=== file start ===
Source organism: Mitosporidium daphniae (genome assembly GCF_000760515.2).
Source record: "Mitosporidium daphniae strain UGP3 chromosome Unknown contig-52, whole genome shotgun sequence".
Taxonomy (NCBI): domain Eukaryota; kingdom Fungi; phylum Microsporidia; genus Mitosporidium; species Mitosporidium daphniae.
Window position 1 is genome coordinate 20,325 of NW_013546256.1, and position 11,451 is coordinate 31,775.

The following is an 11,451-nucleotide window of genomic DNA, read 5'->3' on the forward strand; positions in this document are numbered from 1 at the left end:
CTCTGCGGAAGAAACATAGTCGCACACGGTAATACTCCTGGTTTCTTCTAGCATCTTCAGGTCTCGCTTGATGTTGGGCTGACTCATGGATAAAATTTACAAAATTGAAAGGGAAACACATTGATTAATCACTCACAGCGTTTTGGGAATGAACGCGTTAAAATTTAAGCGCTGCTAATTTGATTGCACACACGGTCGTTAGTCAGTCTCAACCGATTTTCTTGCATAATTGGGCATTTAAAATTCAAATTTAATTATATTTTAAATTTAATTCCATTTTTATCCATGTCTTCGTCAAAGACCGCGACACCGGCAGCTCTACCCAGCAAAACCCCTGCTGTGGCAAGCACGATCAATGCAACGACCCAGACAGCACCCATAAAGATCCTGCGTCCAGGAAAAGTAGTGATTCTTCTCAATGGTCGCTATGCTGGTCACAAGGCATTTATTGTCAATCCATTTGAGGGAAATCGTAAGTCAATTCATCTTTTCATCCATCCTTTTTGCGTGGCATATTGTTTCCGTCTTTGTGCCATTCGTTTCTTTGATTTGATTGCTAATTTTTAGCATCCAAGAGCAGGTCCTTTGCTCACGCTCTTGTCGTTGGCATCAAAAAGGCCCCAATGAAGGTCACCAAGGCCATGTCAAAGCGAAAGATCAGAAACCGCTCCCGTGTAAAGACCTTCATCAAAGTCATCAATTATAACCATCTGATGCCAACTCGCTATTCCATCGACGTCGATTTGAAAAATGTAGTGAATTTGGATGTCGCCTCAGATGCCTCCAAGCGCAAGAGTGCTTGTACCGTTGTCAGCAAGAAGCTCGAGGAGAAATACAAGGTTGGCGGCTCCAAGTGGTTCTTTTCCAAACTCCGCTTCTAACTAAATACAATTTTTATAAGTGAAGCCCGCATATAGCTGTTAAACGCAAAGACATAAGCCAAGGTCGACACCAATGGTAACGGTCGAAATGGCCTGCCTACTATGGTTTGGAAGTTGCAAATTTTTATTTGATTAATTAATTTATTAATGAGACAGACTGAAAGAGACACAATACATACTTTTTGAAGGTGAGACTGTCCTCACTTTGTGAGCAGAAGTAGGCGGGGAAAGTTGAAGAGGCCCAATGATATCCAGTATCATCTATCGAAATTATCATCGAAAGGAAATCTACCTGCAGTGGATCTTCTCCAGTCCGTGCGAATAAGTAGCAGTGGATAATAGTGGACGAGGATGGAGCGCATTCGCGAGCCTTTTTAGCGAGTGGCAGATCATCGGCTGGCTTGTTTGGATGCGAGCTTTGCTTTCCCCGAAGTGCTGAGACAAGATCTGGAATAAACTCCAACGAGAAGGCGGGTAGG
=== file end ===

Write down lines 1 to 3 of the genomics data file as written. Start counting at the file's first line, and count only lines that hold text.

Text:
Source organism: Mitosporidium daphniae (genome assembly GCF_000760515.2).
Source record: "Mitosporidium daphniae strain UGP3 chromosome Unknown contig-52, whole genome shotgun sequence".
Taxonomy (NCBI): domain Eukaryota; kingdom Fungi; phylum Microsporidia; genus Mitosporidium; species Mitosporidium daphniae.